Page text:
We left with a $40 bill. They gave me an extra $3 off because I showed my CAA card. Thank you, CAA!
Even better, the Hurricanes won!!
Burning grocery carts with anything you can find in the parking lot. Could there be anything better?
It does have more taste than the Light however, which is to show what advertising can do to a beer brand.
I have got to say that our sausages were pretty good. Juicy, tender, well cooked, they warmed our soul and gave us the necessary courage to get inside the stadium.
Some games, the action is in the stands, not in the stadium. The yellow coats of the security crew are running around the stadium faster than the Bills receivers. But this year, it was cold, and the fans were calmer then usual. We, however, miraculously avoided the snow the poured all around the area all day, but the skies over the Ralph Wilson Stadium held on.
Buffalo QB Trent Edwards poured even more cold water on the fans as he threw three interceptions in the first quarter.
Still, the fourth quarter began with a 16-13 score.
Cleveland scored a TD first, but on the following kickoff, Buffalo returned the ball for a TD.
The Browns added another field goal to give the Brown’s a 26-20 lead, which was then followed by a Buffalo drive leading to a TD, 27-26 for the Bills.
The next Cleveland drive brougt them down the field to a spot that gave their kicker a chance to win the game with a 56-yard field goal. Kick is GOOD. 29-27 Browns.
The Bills didn’t give up, and another drive gave the Bills kicker Ryan Lindell a chance to be the hero, from 47 yards out. Perfect snap, perfect hold. Kick is… WIDE RIGHT, WIDE RIGHT!!! Bills lose. 29-27.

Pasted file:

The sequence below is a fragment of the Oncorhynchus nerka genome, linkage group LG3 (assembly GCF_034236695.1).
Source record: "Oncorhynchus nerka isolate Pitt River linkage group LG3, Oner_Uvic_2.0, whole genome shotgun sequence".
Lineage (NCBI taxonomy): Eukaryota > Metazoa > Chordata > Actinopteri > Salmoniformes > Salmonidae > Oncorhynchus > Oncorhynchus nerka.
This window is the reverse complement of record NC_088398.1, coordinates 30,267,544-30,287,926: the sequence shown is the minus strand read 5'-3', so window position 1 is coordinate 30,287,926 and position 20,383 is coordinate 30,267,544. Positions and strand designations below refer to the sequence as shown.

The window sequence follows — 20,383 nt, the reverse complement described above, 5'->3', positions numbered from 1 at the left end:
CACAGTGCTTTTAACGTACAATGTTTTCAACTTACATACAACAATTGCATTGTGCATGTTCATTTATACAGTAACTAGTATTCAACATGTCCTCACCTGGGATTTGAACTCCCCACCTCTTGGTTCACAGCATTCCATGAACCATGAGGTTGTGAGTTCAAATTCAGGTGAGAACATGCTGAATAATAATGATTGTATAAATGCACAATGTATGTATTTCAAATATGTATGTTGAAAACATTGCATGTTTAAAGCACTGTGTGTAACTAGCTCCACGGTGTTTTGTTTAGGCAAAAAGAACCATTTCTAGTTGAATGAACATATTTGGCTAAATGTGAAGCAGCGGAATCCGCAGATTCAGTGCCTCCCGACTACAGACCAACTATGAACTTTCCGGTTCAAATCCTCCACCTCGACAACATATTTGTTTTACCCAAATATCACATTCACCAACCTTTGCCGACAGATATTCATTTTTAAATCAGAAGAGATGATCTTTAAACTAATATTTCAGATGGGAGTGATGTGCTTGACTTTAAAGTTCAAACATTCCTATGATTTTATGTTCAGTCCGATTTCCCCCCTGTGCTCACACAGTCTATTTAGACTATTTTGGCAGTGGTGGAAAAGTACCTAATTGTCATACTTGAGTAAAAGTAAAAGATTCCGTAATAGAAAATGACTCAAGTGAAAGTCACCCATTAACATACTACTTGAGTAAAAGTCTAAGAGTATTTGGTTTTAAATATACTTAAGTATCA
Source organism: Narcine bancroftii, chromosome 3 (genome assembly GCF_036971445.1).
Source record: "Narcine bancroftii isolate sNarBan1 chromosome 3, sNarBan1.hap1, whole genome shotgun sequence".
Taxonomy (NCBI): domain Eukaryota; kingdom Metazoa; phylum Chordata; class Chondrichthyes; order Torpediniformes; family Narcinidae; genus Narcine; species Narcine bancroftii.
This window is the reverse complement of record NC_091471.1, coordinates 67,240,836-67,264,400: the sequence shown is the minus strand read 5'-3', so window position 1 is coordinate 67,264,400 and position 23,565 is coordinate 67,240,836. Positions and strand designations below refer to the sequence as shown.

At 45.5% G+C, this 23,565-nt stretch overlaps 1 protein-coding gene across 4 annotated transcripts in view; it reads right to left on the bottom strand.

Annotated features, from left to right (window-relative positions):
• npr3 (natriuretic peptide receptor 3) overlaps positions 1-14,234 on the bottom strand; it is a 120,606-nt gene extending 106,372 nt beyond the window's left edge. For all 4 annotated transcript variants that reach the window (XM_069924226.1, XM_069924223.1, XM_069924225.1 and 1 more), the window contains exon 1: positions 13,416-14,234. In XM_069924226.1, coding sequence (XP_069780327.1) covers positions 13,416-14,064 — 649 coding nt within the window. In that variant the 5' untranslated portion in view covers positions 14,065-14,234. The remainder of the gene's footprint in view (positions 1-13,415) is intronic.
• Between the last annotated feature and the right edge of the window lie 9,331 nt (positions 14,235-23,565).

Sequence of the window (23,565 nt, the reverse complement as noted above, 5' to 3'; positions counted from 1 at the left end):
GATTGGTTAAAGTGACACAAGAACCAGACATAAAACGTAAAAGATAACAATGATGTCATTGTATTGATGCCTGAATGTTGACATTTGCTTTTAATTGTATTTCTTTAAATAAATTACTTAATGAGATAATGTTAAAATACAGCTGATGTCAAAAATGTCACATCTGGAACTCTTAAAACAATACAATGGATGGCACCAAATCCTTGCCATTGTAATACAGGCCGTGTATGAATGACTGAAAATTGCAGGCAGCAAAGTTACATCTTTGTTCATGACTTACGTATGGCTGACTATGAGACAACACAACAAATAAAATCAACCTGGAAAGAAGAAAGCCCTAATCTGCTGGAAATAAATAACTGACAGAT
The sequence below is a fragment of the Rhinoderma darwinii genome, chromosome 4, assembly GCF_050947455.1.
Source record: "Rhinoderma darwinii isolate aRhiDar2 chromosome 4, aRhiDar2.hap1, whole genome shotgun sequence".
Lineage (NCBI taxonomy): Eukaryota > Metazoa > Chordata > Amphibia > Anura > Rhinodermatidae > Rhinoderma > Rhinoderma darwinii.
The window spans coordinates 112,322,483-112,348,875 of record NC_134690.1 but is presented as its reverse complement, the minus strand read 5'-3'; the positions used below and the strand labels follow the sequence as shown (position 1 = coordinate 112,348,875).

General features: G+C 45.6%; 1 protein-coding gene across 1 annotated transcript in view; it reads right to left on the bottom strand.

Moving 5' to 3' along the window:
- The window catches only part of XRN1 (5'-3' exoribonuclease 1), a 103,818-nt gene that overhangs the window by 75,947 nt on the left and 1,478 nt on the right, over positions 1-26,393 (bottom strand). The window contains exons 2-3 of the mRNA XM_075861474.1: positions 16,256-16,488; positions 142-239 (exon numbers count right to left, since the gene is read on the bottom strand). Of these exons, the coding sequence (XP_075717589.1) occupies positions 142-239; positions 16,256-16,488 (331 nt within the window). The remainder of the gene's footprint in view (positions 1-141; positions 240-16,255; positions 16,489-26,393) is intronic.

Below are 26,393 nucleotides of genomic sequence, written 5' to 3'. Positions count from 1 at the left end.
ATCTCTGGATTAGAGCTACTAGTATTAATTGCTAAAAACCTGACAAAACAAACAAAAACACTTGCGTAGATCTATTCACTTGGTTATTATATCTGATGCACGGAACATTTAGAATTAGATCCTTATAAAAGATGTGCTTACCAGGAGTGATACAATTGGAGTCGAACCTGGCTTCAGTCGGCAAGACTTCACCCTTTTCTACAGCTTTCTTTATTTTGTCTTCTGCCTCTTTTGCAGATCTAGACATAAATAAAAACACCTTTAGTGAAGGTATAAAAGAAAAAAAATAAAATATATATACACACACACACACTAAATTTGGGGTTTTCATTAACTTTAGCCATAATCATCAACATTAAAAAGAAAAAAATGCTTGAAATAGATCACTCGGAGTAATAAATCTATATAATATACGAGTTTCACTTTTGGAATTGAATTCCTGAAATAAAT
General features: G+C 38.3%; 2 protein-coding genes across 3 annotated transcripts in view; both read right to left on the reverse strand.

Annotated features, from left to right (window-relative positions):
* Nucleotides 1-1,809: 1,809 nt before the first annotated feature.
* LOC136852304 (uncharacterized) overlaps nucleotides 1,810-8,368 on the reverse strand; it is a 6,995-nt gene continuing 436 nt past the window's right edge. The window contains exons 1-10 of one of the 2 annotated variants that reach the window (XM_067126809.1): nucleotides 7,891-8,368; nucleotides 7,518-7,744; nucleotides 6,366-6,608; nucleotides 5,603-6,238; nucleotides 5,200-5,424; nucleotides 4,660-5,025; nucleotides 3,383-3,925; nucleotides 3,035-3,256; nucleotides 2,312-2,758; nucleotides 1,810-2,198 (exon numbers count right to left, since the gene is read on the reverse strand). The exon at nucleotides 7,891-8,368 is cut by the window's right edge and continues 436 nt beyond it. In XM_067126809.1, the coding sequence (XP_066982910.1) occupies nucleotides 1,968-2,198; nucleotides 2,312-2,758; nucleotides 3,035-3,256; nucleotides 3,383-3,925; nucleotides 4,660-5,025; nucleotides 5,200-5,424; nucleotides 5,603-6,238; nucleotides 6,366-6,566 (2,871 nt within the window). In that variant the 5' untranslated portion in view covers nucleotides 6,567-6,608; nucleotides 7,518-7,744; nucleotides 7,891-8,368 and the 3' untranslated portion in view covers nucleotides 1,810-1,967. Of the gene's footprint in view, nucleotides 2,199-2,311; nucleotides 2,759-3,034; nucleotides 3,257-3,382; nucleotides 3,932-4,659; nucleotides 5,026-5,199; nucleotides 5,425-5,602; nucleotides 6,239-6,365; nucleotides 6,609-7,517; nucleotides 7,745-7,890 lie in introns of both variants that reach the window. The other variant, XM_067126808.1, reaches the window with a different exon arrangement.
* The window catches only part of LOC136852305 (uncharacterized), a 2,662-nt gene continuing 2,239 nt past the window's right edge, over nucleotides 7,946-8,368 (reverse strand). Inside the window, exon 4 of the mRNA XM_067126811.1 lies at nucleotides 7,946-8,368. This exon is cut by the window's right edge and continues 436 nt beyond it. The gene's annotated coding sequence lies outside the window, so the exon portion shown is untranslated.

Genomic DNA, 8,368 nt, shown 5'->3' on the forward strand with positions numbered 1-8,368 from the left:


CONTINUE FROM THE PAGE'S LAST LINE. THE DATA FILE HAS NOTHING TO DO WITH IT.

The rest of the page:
Still, a great time. And better yet, we didn’t have to go out and enjoy Buffalo’s lively night life.
Also, a movie is coming out about the day, but there has been some delay. The fans are eagerly waiting.
Well-fed, we were on our way to Buffalo, an All America City. I had one goal in mind – make it. The weather got nasty here and there, at some point we could only see 20 meters ahead. But we made it, although it took us longer then expected.
Next step: lunch!
Because it is here, in 1964, in a small establishment of Main Street, Buffalo, NY, USA, that the chicken wings were born. The blessed nativity happened at the Anchor Bar.
I’ve always wanted to go, but although it is on Main Street, it is still a few blocks away from downtown Buffalo. On our annual football trip, we usually stay at the Adam’s Mark, as it is walking distance from the classy night life experience one only can get in downtown Buffalo, an All America City.
Monday Night Football was changing our plans, as there was no need to enjoy said nightlife. But it also meant we had time for an All America Lunch. So off we went to the Anchor Bar.
If I understood the story correctly, the chicken wings were invented one Friday night in 1964, as the son of the owners, Dominic, was hanging out with a bunch of his friends at the bar. Emptying the beer kegs, they got hungry. Teresa Bellissimo was asked by her son to feed his friends, but it being Friday night, and it being late, and them being drunk, she didn’t feel the need to feed them with fancy food. She took the chicken wings she had reserved to make soup stock, and dunked them in a deep fryer. She then tossed them in a “secret sauce” ( A blend of cayenne pepper, vinegar, salt, garlic and margarine) and served them with a blue cheese dressing on the side to cut the heat for the sissies amongs Dominic’s friends. They apparently liked the dish, ordered more beers, more wings, et voilà! A new star was born, and the Buffalo chicken wings are now a favourite accross North America, still spreading around the world.